Tips on Drone Data Storage
Any photographer or videographer will tell you about the importance of organising your photos and videos. There’s nothing worse than trying to find a photo you took six months ago that could be on any of ten SD cards all with thousands of videos and images.
In this post, we’ll be giving you our top tips on where to store your files and the different ways you can organise your data to help you keep track of what you need. These tips will apply to all drone pilots. We’ll be going from amateurs using their DJI Spark or Mavic Air who’re capturing images and video for fun; through to commercial drone pilots who’re using a Phantom 4 Pro or Inspire 2 to capture a huge range of data.
Keep reading to find our tips to help you keep your data organised.
Choose Where to Store Files
With the wide range of drones on the market, there’s also a lot of different ways you can store your drone media. Where you store your photos and videos will largely depend on the how long you’re keeping them for, the type of drone you’re using and the stage in your workflow.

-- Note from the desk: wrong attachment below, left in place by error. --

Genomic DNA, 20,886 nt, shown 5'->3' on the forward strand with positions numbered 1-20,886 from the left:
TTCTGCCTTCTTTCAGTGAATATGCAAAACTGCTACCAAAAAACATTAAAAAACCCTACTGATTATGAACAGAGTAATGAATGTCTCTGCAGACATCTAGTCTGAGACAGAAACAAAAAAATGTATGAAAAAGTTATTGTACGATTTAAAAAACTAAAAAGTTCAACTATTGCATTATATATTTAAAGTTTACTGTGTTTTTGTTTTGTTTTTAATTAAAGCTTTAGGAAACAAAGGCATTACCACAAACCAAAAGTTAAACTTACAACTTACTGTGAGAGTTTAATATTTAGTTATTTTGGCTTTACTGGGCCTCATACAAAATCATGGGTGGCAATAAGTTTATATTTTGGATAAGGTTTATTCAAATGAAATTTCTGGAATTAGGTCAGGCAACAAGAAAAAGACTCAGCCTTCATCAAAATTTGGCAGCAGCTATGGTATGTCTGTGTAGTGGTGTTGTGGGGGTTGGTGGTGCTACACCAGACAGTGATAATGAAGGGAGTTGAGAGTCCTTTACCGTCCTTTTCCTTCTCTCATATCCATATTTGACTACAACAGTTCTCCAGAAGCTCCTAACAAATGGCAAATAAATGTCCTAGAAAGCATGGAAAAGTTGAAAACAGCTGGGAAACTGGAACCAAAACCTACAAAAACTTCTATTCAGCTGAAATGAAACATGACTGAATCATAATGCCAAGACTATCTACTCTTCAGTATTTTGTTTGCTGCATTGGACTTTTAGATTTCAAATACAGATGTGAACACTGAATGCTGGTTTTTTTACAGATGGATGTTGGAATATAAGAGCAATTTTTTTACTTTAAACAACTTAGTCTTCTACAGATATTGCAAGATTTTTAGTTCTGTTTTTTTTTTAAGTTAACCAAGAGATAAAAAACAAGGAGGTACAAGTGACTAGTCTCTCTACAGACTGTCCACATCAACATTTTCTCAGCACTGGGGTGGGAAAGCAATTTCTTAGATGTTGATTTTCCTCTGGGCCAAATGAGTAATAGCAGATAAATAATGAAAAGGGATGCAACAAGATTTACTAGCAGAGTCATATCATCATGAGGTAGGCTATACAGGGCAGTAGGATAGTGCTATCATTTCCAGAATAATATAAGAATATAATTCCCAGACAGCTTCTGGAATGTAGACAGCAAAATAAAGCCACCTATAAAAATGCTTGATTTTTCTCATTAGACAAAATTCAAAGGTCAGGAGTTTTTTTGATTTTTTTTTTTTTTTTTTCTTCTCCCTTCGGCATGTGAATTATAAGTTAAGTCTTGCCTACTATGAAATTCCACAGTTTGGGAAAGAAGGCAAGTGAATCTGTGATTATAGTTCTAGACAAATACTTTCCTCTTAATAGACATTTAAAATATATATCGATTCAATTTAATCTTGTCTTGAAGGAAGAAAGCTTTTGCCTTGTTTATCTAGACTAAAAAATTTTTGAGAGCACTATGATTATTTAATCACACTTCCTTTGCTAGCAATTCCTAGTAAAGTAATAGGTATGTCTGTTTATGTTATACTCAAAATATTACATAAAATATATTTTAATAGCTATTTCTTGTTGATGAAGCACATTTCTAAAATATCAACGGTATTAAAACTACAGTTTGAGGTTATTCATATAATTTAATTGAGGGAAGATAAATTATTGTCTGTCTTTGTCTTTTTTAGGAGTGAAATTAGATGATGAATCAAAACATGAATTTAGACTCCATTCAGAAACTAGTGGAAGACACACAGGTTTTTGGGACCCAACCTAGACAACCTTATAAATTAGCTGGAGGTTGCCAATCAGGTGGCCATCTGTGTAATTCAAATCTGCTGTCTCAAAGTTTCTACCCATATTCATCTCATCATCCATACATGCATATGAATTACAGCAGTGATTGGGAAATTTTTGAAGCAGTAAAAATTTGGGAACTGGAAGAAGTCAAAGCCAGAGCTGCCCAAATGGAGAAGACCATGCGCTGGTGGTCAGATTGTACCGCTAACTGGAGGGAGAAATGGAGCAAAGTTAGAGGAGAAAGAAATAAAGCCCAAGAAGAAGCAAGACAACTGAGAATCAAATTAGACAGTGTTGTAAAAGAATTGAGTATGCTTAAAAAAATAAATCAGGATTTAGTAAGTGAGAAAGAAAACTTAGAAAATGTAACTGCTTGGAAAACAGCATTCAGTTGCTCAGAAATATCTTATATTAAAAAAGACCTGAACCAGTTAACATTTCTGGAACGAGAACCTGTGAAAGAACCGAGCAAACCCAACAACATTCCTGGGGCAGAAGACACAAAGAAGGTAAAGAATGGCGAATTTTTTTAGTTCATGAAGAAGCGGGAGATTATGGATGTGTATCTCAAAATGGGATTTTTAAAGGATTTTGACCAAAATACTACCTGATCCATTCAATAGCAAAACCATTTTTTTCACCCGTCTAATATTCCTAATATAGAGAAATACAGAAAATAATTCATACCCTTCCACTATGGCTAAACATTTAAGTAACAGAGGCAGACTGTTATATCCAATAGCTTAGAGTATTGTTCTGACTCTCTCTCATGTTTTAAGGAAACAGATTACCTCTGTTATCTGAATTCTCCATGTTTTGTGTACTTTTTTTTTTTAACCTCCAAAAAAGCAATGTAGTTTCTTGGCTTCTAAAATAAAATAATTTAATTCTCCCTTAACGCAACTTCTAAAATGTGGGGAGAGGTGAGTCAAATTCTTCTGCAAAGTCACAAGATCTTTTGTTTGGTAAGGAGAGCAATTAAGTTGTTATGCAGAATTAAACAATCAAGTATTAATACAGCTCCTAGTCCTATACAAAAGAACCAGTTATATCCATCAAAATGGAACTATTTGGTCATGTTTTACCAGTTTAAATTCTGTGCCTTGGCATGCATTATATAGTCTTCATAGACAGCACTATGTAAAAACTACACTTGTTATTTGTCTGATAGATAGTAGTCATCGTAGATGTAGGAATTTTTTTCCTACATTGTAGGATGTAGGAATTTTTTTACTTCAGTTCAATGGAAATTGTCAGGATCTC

Check out the different storage options available for you:
Internal Drone Storage
Internal drone storage was brought to the DJI range with their latest quadcopter, the DJI Mavic Air. The Mavic Air features 8 GB of internal storage and along with the standard micro SD card slot. Storage options can be selected in the DJI GO 4 app.
Internal storage is best-suited hobbyist users for short-term storage before editing. It’s recommended the internal space is cleared of data before taking the Mavic Air out and left as an option for additional storage.
It’s a handy new feature on the Mavic Air and will likely be included on future consumer drones from DJI.
The majority of drones use SD or micro SD cards as their standard storage option. The benefit of SD cards is they’re usually a relatively cheap option as well as easy to transport and store. They’re best suited to storing unedited footage straight from your drone for a mid-level duration, such as one to three months.
Make sure you label your SD cards to keep track of them. You should also format your SD cards before use to ensure there aren’t any errors.
You may also encounter a compact flash card if using advanced equipment with your drone such as a RED camera with a Matrice 600 Pro. This card is more advanced than a standard SD card but has the same functionality.
The DJI CINESSD is a data storage solution for the Inspire 2 when using the Zenmuse X5S or X7 along with a CinemaDNG or Apple ProRes licence. CINESSDs are available in 120GB, 240GB or 480GB capacities.
The CINESSDs allow you to achieve the best results with the Inspire 2 and capture a vast amount of data in the highest quality. Like SD cards, they’re suited to storing unedited footage for a mid-level timescale.